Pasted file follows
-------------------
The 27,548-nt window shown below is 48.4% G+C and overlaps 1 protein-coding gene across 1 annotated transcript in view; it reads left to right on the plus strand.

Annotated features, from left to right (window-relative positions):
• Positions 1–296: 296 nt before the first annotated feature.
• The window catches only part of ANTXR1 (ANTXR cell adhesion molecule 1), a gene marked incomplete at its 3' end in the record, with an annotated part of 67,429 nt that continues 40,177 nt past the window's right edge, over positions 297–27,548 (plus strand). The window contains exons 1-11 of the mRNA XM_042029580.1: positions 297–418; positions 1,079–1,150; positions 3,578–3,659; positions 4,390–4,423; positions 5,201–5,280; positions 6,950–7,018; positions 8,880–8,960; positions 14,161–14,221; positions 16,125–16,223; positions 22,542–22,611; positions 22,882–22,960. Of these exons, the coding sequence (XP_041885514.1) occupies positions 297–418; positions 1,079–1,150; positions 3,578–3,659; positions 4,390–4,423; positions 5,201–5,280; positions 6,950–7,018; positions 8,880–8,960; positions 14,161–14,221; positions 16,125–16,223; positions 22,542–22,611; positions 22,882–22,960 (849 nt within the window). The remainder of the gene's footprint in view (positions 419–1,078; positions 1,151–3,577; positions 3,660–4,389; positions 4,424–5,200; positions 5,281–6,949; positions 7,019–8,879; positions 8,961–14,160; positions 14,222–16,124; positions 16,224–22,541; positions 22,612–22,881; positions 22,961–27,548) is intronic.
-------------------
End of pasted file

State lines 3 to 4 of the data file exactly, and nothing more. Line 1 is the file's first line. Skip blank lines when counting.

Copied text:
• Positions 1–296: 296 nt before the first annotated feature.
• The window catches only part of ANTXR1 (ANTXR cell adhesion molecule 1), a gene marked incomplete at its 3' end in the record, with an annotated part of 67,429 nt that continues 40,177 nt past the window's right edge, over positions 297–27,548 (plus strand). The window contains exons 1-11 of the mRNA XM_042029580.1: positions 297–418; positions 1,079–1,150; positions 3,578–3,659; positions 4,390–4,423; positions 5,201–5,280; positions 6,950–7,018; positions 8,880–8,960; positions 14,161–14,221; positions 16,125–16,223; positions 22,542–22,611; positions 22,882–22,960. Of these exons, the coding sequence (XP_041885514.1) occupies positions 297–418; positions 1,079–1,150; positions 3,578–3,659; positions 4,390–4,423; positions 5,201–5,280; positions 6,950–7,018; positions 8,880–8,960; positions 14,161–14,221; positions 16,125–16,223; positions 22,542–22,611; positions 22,882–22,960 (849 nt within the window). The remainder of the gene's footprint in view (positions 419–1,078; positions 1,151–3,577; positions 3,660–4,389; positions 4,424–5,200; positions 5,281–6,949; positions 7,019–8,879; positions 8,961–14,160; positions 14,222–16,124; positions 16,224–22,541; positions 22,612–22,881; positions 22,961–27,548) is intronic.